Demon’s Souls (PS5)| Review

It’s incredible to think back to when Demon’s Souls first launched on PS3 over a decade ago. At that time Sony didn’t think it would do well on the international market and it didn’t get a worldwide release. There was no big marketing push, it kinda slipped out and started to build a cult status via word of mouth.

Here in Ireland, we first started to hear about it on forums, the usual poster who plays the obscure game would rant about it. Then things started picking up, some magazines and online publications started to write about this phenomenon. Eventually, when a friend managed to get an import copy we all piled over to their house and watch them play for hours.

Eventually, Sony would give it a full worldwide release and it would go on to do very well for them, spawning the Dark Souls and Bloodbourne series in later years.

It is crazy to think that this game that no one really believed in would become a pillar of Sony’s PS5 launch 11 years later.


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The Team

Originally developed by From Software, but remade from the ground up by Bluepoint (who also remade the Shadow of the Colossus recently). This is not a simple HD polish, the devs have invested a lot of time in reworking the controls and animations to make this much more playable, and it looks absolutely stunning.

Additionally, they have made a number of smaller quality of life improvements that just make playing more fun. A general refresh of the UI to make it more reader-friendly, a tool belt that lets you equip weapons for easy access with the D-Pad to name but a few.

If you have played (and liked) the original you really don’t need any persuading. You probably already have this and are loving the improvements.


If you are new to the series but had always been put off by the memes about how difficult it is. I think you are making mistake by not giving it a go. Yes, it is difficult, but more in the context of how easy modern games are than it is unnecessarily punishing,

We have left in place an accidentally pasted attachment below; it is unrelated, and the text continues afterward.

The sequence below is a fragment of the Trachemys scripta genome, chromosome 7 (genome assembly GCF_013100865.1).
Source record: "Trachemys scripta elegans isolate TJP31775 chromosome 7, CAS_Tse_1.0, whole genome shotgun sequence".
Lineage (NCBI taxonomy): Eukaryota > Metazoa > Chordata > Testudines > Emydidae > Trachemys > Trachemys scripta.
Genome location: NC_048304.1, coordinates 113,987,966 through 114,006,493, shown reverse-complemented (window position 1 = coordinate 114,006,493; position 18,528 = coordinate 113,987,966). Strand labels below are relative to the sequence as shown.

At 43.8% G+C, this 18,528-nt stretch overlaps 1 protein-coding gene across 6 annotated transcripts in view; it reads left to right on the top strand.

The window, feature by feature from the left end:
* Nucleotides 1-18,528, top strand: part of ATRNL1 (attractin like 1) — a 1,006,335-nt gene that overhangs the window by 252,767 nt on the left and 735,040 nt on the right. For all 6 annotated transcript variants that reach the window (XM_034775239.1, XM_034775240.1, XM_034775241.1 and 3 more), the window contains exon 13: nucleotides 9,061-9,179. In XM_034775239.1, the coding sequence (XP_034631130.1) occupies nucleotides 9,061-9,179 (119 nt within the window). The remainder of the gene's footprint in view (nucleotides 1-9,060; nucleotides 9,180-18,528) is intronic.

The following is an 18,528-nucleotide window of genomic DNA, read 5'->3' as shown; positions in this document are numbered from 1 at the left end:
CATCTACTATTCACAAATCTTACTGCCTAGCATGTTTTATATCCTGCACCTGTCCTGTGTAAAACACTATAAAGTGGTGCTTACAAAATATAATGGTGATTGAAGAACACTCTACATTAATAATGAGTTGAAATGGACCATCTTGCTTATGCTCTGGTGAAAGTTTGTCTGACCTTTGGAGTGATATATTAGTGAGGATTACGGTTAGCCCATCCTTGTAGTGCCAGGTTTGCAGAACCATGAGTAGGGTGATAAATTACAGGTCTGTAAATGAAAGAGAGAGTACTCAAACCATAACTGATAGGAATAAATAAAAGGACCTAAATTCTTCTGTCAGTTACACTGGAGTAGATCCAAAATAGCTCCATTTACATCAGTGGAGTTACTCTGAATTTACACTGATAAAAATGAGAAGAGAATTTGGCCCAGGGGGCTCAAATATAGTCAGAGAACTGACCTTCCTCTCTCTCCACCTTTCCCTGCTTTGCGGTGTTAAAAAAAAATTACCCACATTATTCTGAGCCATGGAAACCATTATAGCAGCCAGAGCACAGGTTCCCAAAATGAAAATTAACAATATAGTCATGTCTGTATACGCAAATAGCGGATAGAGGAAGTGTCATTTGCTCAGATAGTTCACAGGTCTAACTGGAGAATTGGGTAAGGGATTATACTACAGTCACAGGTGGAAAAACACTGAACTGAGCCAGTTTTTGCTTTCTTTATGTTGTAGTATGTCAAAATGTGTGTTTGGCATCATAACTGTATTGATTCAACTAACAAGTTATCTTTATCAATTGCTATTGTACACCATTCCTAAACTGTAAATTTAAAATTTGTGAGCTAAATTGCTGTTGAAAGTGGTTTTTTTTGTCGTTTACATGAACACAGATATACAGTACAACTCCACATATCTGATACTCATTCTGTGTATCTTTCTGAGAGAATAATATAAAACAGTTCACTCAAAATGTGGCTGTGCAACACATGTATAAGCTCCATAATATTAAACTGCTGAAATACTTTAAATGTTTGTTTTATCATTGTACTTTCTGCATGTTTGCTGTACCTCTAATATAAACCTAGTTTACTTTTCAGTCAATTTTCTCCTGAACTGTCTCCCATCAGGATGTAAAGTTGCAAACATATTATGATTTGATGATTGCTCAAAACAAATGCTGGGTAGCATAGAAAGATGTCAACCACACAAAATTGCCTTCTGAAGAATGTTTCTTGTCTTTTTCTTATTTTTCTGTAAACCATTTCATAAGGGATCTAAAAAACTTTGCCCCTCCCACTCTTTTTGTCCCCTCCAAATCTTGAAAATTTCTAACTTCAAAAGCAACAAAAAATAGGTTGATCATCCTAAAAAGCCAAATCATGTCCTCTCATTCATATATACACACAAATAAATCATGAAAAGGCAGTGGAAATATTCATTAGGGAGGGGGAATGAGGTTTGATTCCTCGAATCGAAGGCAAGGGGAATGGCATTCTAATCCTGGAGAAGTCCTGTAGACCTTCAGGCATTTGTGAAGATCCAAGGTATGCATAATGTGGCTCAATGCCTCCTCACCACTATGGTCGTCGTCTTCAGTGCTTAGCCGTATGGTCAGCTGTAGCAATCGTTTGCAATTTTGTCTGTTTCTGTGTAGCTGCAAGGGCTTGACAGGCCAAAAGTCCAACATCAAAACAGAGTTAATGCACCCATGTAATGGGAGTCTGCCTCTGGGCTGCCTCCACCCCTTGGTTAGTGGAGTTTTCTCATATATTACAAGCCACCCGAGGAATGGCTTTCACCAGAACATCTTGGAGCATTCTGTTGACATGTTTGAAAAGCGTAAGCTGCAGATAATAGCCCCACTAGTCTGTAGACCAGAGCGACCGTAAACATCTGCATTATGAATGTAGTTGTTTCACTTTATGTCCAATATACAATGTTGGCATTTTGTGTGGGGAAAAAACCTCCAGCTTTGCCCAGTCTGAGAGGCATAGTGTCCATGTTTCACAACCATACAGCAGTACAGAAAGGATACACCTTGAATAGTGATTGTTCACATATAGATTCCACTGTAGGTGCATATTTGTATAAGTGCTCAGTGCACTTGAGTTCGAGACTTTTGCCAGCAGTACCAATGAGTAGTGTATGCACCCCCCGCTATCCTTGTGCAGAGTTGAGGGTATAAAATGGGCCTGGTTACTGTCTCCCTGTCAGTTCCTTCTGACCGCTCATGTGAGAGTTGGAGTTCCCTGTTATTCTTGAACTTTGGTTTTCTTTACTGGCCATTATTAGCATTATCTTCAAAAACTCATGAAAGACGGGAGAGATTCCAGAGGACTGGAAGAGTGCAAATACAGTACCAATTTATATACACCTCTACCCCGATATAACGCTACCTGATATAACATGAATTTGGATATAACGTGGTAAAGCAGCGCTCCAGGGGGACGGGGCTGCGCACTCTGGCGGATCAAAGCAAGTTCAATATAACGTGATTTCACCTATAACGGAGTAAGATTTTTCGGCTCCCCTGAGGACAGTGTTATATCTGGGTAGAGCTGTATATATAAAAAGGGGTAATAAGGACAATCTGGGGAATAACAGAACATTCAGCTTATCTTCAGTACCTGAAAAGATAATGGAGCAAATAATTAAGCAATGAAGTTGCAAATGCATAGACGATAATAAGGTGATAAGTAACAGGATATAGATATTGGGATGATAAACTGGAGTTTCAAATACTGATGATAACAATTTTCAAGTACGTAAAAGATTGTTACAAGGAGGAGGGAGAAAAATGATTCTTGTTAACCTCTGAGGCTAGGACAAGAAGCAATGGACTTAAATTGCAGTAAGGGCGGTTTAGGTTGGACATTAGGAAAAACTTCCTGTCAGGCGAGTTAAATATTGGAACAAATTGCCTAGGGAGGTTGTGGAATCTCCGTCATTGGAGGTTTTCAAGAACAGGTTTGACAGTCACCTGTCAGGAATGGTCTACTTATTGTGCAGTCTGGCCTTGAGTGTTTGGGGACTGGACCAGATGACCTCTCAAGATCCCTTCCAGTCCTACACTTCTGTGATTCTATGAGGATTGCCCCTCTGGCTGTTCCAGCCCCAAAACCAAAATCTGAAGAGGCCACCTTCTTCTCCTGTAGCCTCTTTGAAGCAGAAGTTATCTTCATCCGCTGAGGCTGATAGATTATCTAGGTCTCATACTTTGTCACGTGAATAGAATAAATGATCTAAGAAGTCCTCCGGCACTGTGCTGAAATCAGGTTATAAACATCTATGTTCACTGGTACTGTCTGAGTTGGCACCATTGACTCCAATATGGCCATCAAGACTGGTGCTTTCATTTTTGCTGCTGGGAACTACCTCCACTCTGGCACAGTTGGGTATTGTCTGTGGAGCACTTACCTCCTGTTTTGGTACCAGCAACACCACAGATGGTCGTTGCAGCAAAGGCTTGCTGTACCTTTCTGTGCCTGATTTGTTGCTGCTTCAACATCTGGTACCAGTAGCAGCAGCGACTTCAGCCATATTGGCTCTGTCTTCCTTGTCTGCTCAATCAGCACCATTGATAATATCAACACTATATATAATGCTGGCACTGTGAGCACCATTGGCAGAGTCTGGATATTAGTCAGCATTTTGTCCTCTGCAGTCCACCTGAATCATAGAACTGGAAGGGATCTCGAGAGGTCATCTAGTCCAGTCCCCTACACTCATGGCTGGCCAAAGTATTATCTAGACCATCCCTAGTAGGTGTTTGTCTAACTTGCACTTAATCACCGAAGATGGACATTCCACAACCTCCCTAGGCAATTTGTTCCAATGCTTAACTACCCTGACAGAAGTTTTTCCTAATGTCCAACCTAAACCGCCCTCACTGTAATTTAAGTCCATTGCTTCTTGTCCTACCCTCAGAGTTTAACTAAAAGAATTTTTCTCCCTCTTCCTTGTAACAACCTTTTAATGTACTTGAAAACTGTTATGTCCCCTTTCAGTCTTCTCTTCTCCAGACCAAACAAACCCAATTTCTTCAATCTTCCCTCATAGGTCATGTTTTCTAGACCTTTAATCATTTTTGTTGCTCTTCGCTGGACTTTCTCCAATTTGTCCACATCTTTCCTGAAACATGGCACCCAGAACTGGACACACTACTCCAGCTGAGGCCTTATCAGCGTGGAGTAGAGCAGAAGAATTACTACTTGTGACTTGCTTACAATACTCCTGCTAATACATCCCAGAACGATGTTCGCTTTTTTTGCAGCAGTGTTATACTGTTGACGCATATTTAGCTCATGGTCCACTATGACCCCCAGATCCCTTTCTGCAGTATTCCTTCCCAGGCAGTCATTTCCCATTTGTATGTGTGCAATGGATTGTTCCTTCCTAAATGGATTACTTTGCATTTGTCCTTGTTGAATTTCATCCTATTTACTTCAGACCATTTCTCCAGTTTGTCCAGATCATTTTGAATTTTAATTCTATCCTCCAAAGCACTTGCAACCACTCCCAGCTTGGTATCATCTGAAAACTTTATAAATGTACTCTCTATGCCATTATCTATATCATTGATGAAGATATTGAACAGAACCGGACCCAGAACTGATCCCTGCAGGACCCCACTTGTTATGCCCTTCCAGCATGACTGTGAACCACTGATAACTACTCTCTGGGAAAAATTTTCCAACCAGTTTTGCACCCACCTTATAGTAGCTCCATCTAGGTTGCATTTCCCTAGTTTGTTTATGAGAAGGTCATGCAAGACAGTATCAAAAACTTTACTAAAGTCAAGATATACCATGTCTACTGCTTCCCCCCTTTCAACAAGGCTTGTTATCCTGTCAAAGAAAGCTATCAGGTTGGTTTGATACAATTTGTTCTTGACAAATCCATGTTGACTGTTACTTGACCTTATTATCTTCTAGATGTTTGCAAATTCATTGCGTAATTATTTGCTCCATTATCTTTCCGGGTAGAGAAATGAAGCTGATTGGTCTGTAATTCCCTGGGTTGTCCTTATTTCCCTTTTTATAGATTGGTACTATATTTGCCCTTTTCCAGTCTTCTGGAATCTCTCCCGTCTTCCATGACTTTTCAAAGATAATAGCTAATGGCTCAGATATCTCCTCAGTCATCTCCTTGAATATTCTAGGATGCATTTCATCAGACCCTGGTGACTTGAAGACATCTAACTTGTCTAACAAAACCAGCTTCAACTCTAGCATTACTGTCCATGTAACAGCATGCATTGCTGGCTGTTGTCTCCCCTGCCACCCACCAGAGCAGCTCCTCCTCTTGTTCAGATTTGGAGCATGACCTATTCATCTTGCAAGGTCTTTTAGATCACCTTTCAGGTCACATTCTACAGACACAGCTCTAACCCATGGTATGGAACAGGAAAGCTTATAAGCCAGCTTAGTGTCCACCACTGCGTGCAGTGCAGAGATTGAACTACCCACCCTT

You can’t rush into an area and button mash, each action has a consequence. Each attack leaves you open to a counter-attack, each block, or roll, uses up some of your stamina, each weapon choice has its own good and bad points. Using a two-handed sword offers more power in your strikes but you lack a shield for blocking etc.

It is a game that moves at a slow enough pace that you are given time to learn the patterns and think about the best action. When you do make the right decision, at the right time, and it all pays off, it is one of the most rewarding experiences in gaming.

As an RPG there is an almost endless amount of deep character customization, but unlike the others in Souls games, this isn’t an open-world game. There are five different worlds, each one is very different, with different challenges to overcome. But you are able to move freely between them. If you find yourself hitting a brick wall in one world then just leave and try a different one.

Finally a mention of the asynchronous multiplayer. When you first start playing you notice some hints are left on the floor. Outside of the opening tutorial hints you start to find hints from other players. They are not in your world, but the can share it. Some hints will be helpful, some are warnings, others are just there to troll you.

You can also summon other players to help you in Co-Op, you can play some PVP. Because it is not an online multiplayer game, these features can be a bit hit and miss. If you get the right players joining to help at the right time it is an amazing shared experience. But getting people online to be helpful is like herding cats and for the most part this option doesn’t go as you hoped.

Overall: If you want a perfect example of how to remake a classic game for a modern audience then this is it.

It looks and plays like a Next-Gen title thanks to all the hard work from Bluepoint. They could have rushed out a cheap remaster with shinier graphics and cashed in, but this was never an option for them and Demon Souls is infinitely better for it.

A great game that offers so much, it can be grueling at times but when you do preserver and triumph it is immensely rewarding.

Note: A Review Copy of Demon’s Souls was provided by Sony to help facilitate the review.

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